100 episodes

Weird Scenes: Drop in for a spell, and join hosts "Doc" Savage and Louis Paul as we dig deep into the rich vein of cult cinema, music and television, right here on Weird Scenes inside the Goldmine!


Third Eye Cinema: Your source for in depth discussion of cult cinema and music, with a focus on film that matters: cult, grindhouse, drive-in, independent and underground film from the dawn of the talkies through the early nineties.

We also cover all the best in cult and underground music, with a focus on only the best in global metal, gothic rock and punk, digging deep into band histories and discography to address those unanswered questions and put to bed some longstanding rumors, assumptions and dirt in conversations with the men and women who were there to know what really went down.

Third Eye Cinema / Weird Scenes Inside the Goldmine podcast thirdeyecinema

    • TV & Film
    • 4.7 • 3 Ratings

Weird Scenes: Drop in for a spell, and join hosts "Doc" Savage and Louis Paul as we dig deep into the rich vein of cult cinema, music and television, right here on Weird Scenes inside the Goldmine!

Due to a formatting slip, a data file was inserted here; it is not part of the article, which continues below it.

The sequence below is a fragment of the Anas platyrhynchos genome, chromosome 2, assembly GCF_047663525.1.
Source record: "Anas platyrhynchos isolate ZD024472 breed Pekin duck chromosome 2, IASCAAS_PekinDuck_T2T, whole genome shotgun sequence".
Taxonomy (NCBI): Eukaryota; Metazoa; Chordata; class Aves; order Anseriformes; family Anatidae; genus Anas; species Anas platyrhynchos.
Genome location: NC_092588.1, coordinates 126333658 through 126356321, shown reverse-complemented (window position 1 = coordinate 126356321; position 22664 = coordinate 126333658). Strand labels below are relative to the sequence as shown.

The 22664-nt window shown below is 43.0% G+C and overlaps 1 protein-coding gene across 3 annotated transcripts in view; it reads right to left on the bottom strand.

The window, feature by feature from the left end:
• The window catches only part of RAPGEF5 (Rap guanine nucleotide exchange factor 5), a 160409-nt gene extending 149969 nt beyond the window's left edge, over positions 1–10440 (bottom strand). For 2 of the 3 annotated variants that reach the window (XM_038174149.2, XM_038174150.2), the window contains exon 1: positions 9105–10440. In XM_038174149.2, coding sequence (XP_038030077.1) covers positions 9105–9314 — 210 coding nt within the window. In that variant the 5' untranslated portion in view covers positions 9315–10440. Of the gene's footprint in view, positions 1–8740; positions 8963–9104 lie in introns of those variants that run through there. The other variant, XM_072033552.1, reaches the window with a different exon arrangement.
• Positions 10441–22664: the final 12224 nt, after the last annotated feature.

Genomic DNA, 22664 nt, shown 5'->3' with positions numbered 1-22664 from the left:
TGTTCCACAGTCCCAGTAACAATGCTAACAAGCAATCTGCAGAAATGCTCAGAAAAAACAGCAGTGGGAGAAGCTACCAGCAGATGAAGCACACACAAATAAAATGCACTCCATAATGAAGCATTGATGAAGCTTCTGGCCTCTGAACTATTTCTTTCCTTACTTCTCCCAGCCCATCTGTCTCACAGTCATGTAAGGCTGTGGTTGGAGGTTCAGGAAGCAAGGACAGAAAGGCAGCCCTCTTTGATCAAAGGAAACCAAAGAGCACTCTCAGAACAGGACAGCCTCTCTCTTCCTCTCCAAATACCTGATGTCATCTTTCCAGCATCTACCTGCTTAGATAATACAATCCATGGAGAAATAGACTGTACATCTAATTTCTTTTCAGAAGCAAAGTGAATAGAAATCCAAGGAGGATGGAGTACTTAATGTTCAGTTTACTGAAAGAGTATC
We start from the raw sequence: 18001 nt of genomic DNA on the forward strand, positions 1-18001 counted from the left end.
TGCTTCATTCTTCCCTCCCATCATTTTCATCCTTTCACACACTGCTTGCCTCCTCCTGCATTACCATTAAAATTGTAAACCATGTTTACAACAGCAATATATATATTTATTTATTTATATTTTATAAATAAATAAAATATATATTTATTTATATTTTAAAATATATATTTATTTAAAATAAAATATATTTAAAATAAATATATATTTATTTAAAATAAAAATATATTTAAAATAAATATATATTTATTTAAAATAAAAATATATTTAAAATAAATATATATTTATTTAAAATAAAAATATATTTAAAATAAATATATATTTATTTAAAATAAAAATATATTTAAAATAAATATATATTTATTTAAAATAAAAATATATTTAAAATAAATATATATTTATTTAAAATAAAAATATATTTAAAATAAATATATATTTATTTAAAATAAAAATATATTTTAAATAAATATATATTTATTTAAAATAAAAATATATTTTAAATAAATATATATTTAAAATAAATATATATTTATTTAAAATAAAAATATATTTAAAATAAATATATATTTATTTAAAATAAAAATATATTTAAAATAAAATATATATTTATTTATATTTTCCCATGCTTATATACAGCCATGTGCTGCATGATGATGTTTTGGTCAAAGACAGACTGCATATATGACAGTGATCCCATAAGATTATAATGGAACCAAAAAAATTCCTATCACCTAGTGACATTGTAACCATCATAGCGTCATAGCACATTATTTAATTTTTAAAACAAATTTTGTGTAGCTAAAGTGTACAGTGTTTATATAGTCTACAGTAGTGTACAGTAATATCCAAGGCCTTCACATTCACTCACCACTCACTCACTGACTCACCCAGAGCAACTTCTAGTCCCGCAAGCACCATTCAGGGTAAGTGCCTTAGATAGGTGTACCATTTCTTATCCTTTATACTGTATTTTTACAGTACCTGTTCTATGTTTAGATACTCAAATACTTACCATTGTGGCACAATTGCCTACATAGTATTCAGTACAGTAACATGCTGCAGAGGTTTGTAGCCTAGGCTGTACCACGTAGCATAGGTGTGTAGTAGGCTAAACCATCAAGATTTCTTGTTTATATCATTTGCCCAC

Third Eye Cinema: Your source for in depth discussion of cult cinema and music, with a focus on film that matters: cult, grindhouse, drive-in, independent and underground film from the dawn of the talkies through the early nineties.

We also cover all the best in cult and underground music, with a focus on only the best in global metal, gothic rock and punk, digging deep into band histories and discography to address those unanswered questions and put to bed some longstanding rumors, assumptions and dirt in conversations with the men and women who were there to know what really went down.

    Weird Scenes Week 85 (12/9/21): Go Ape! The first major multimedia craze and how it disappeared into the vaults of time

    Weird Scenes Week 85 (12/9/21): Go Ape! The first major multimedia craze and how it disappeared into the vaults of time